Report on the Think-in on Community Health Worker Voice, Power, and Citizens’ Right to Health

Date: January 2018
Authors: Marta Schaaf, Caitlin Warthin, Amy Manning, and Stephanie Topp
Publication type: Learning Exchange Report
Published by: Accountability Research Center and Averting Maternal Death and Disability

Community health workers (CHWs) are increasingly put forward as a remedy for lack of health system capacity, including addressing challenges associated with low health service coverage and with low community engagement in the health system. CHWs are often explicitly mandated or implicitly expected to enhance or embody health system accountability to the populations they serve. While definitions vary, CHWs are generally community-based workers who: are members of the communities where they work; are (at least in part) selected by the communities they serve; and are required to represent and/or deliver health services (WHO, 2007). CHWs are also commonly envisioned as being answerable to the community for their activities, and they often perform a linking function between communities and the health system (WHO, 2007). In June of 2017, thirty researchers, health advocates, and program implementers from eight countries attended a two-day ‘think-in’ at American University. While many country experiences were discussed, the meeting focused in particular on the experiences of Brazil, India, South Africa, and the United States. These countries were selected because, with the exception of the United States, they have large, scaled-up CHW programs where there have been at least some instances of CHWs facilitating—or demanding—greater health system accountability.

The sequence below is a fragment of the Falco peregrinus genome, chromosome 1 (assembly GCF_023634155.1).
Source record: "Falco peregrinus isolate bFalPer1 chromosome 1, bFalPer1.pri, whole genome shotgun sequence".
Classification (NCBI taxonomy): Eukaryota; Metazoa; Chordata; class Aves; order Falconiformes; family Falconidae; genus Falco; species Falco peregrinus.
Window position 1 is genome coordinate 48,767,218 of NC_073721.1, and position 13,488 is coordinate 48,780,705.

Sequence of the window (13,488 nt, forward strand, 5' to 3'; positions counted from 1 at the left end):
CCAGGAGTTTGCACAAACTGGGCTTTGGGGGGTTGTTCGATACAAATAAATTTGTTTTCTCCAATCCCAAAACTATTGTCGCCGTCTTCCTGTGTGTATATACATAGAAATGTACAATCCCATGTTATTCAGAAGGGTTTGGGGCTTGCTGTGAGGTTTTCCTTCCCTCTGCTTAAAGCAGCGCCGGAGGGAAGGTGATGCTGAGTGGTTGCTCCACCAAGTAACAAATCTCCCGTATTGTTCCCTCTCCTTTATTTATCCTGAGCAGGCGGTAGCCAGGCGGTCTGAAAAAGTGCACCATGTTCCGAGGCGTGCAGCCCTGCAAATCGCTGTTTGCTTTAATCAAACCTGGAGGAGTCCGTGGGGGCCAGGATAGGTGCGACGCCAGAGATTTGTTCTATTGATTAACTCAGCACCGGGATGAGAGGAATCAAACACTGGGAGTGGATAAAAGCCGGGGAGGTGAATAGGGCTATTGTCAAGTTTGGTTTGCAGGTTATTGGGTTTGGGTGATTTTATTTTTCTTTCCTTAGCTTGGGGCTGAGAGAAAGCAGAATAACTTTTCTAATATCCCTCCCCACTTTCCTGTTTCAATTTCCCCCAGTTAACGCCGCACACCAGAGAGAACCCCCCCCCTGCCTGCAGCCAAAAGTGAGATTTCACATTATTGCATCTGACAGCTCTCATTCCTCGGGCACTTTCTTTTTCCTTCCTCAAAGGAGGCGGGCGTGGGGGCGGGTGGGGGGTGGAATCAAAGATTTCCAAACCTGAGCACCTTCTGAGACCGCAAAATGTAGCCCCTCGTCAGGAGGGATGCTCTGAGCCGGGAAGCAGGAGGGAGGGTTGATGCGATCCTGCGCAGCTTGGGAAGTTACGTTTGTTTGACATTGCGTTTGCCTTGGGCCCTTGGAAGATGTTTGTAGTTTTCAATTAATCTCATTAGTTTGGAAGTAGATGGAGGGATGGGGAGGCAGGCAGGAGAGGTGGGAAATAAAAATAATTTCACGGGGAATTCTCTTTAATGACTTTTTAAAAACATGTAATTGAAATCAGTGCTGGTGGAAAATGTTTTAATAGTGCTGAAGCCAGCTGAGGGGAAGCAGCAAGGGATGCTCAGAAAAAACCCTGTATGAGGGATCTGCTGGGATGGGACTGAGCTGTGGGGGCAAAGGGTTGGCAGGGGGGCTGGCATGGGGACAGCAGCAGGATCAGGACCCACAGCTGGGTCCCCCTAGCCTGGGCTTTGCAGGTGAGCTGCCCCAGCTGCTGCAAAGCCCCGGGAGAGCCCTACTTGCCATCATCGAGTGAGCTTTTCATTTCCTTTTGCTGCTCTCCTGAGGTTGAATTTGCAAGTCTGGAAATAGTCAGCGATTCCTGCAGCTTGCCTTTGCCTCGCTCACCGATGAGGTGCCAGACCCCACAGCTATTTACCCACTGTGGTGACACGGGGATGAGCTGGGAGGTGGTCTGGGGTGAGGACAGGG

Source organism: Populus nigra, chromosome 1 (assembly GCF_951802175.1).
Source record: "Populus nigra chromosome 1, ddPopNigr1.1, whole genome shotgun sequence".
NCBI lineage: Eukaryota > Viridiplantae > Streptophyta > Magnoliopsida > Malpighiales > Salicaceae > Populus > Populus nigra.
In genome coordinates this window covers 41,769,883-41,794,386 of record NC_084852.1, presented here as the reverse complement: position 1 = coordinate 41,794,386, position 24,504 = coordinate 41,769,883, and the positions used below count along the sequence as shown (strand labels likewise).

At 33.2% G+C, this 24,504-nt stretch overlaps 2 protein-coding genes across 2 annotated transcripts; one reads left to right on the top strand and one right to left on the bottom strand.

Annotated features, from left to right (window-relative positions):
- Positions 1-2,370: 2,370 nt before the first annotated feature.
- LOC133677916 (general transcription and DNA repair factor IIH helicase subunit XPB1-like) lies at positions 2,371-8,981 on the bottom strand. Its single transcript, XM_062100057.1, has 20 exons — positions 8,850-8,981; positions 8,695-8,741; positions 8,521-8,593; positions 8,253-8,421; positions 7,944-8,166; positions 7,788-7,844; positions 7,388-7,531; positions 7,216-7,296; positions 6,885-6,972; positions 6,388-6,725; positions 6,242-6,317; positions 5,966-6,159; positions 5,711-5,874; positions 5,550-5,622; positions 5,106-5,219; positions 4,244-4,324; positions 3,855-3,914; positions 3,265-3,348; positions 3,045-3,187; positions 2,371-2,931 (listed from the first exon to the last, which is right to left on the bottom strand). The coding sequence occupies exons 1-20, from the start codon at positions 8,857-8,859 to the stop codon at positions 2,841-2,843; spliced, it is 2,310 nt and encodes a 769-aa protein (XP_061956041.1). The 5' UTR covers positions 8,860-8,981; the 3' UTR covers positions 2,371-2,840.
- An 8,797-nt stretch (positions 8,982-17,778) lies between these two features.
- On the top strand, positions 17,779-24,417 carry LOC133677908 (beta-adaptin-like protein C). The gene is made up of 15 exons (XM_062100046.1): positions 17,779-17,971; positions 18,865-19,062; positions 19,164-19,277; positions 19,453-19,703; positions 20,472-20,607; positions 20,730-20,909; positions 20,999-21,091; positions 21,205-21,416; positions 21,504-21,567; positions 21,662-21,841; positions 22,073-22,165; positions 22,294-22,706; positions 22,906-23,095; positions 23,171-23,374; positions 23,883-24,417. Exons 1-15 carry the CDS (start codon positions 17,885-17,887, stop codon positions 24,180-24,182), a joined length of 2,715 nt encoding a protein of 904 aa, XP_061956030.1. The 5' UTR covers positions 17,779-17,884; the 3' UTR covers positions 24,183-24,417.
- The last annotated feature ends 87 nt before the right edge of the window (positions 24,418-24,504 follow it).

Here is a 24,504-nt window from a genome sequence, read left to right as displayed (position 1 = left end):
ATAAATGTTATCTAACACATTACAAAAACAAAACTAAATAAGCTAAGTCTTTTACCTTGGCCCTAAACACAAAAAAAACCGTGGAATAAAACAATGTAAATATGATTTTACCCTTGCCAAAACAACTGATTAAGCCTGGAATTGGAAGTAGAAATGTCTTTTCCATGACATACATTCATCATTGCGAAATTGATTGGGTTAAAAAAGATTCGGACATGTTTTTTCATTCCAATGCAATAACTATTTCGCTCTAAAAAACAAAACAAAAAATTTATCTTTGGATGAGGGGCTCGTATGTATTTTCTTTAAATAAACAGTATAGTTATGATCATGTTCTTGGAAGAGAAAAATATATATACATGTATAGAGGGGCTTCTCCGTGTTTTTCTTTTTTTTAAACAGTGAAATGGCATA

Marta Schaaf Marta is the Deputy Director of the Averting Maternal Death and Disability (AMDD) Program at the Mailman School of Public Health, Columbia University. She works on the “Accountability on the Frontlines” project developing program research and implementation to promote accountability for health programs. Marta has conducted research and policy analysis and implemented programs on minority health, health and social exclusion, tuberculosis, and health systems for the World Lung Foundation, HealthRight, the Open Society Foundation, and the WHO. Marta has lived in Burkina Faso, Kosovo, and Macedonia. She has a Masters in International Affairs and an MPH from Columbia University, and a BA from Smith College. She is currently pursuing a doctorate in public health at Columbia University. Caitlin Warthin Caitlin is a Program Officer at the AMDD Program at the Mailman School of Public Health, Columbia University. Her work focuses on measuring and improving the availability and quality of maternal health care. She also contributes to AMDD’s work on accountability in health systems and emergency obstetric care (EmOC). Caitlin previously worked in monitoring and evaluation for reproductive health programs in the Philippines and global EmOC programming for USAID. She holds an MPH in Population and Family Health from Columbia University and a BA in Economics from Williams College. Amy Manning Amy is the Program Assistant of the AMDD Program at the Mailman School of Public Health, Columbia University. She provides support including desk research, report writing, and communications across all of AMDD’s research projects. Amy graduated from American University in 2015 with a Bachelor’s degree in International Studies. Prior to joining AMDD, she interned with the German Marshall Fund of the United States, the Wilson Center, and the U.S. Department of State. Stephanie Topp Stephanie has a background in politics, sociology and medical anthropology. She is a Senior Lecturer at James Cook University, Australia. Steph’s research interests include health policy analysis and exploration of the way social accountability and trust shape primary health service delivery and uptake. Steph has worked in Zambia, South Africa, India and Papua New Guinea. She was lead investigator on a four-year program to strengthen the Zambian prison health system and is a member of the Partners for Tropical Health consortia building health systems research capacity in a cluster of Pacific Island countries. Steph is an Associate Editor for the journal BMJ Global Health. She has a PhD from the University of Melbourne, a Masters in Development Studies from Oxford University and a Masters in International Public Health from the University of Sydney.